Menu

IPv6 Implementation Checklist

Scope of this document

This document is intended to aid in the planning for the implementation of IPv6 with a goal of meeting the 2012 requirements of the OMB IPv6 mandate. It is not intended to be definitive or to cover the more in-depth requirements for 2014.

Train network technical staff

Technical staff responsible for IPv6 implementation need to be familiar with IPv6. Training should be done before starting as IPv6 is similar enough to IPv4 to cause both confusion and a false sense of understanding of IPv6 operation.  An excellent starting point is the IPv6 Workshop run by Internet2 (http://events.internet2.edu).

While professional training is probably the best option, a "short" alternative is an IPv6 tutorial such as the one provided by the North American Network Operators Group (NANOG). The current tutorial is available both as slides and a Windows Media AV stream from NANOG at: https://www.nanog.org/meetings/nanog51/agenda. Look for "IPv6 Technical Overview Tutorial (Parts 1 and 2) on the Sunday agenda. The last half of the second part of this tutorial is specific to cable providers (DOCSIS).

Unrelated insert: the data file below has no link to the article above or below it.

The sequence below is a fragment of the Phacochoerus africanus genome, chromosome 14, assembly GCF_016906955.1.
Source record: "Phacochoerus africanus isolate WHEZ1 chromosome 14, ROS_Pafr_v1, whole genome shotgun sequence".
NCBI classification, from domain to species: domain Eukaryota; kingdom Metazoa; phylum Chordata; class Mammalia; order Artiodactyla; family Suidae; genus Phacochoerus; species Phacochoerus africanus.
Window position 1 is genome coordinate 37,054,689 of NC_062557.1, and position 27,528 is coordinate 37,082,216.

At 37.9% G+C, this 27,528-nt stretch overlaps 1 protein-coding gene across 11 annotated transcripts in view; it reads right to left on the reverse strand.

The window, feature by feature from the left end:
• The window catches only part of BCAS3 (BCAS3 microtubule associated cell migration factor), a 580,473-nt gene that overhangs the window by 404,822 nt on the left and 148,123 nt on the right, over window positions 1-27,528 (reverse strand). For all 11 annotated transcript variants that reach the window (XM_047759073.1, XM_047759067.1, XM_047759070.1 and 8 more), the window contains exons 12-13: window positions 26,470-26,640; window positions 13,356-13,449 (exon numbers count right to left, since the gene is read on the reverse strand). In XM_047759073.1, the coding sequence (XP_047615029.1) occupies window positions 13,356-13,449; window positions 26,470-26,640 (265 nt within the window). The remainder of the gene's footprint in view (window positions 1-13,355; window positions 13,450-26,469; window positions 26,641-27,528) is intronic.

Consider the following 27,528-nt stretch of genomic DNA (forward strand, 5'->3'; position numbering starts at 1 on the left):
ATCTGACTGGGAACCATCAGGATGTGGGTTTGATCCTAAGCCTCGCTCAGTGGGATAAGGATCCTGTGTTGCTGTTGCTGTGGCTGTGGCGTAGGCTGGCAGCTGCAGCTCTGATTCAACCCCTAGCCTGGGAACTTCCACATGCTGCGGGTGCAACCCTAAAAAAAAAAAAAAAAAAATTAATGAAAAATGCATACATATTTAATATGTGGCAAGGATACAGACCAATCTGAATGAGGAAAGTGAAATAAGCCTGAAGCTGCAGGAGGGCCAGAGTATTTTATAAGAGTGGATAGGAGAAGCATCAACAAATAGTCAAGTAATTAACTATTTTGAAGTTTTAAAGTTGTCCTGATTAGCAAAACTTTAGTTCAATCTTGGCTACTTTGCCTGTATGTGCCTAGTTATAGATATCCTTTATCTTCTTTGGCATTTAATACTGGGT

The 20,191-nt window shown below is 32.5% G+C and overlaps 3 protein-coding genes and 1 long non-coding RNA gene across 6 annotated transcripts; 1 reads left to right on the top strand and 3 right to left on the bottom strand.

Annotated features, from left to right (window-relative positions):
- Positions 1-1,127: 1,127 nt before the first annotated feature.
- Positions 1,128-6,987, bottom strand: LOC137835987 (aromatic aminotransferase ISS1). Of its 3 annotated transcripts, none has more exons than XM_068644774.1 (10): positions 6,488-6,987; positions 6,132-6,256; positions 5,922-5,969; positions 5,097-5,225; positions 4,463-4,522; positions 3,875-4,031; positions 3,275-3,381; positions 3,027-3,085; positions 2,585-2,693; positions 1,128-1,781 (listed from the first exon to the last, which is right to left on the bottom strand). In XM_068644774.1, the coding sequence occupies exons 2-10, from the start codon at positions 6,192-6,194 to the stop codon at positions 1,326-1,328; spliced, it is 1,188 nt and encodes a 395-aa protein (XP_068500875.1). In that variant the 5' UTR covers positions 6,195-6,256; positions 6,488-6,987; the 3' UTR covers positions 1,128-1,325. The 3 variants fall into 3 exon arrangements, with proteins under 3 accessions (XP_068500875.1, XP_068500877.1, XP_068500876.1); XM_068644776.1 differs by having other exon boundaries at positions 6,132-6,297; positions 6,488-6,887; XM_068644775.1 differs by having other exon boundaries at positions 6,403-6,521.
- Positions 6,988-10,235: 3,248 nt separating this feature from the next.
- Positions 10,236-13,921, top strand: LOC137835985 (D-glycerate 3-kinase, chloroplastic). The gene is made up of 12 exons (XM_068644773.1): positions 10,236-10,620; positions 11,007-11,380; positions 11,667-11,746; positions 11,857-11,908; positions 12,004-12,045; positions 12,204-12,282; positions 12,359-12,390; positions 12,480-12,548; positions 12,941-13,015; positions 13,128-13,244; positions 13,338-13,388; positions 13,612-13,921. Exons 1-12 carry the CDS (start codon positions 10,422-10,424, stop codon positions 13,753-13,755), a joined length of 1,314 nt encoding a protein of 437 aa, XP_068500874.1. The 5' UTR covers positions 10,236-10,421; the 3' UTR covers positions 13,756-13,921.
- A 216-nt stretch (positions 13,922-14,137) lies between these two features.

Check all required security, management, operational and accounting tools for IPv6 capability

You really don't want to be trying to manage IPv6 space by hand! If you don't have an IPAM tool, this is a good time to consider one. They are often integratd with DNS management tools.

Talk to your network security team. IPv6 imposes a somewhat different environment than IPv4 and it does have implications for things like firewalls and NAT. Most significantly, IPv6 is very dependent in ICMPv6 for normal operations. Any policy of blocking all ICMP packets will need to be adjusted for IPv6 to work at all. See RFC 4890 for guidance as to how ICMPv6 should be filtered and what must not be blocked.

Also, your security team should be made aware that IPv6 does not offer NAT. NAT is often incorrectly thought of as a security measure. While NAT has little security significance, implementing NAT requires a stateful inspection firewall. This does provide significant security benefits and should be used for IPv6 in most every case where NAT was used to provide security in IPv4.

ULA (Unique Local Addresses) is often referred to as NAT for IPV6. It is not NAT and it may have very painful long-term consequences. Use ULA only with great caution.

Determine the type of IPv6 address space you need

If you need to use multiple providers, you need Provider Independent (PI) space which must be obtained from ARIN (http://www.arin.net). ARIN will require a signed Registration Services Agreement (contract). It will need to be approved and signed by someone with signature authority for your organization. If you will use a single provider, you can use Provider Aggregatable (PA) space which you can obtain from your provider.

Determine the amount of space you will need

Normally every SITE should have a /48 but very large sites with complex network topologies may need more space. You will need a /64 per LAN.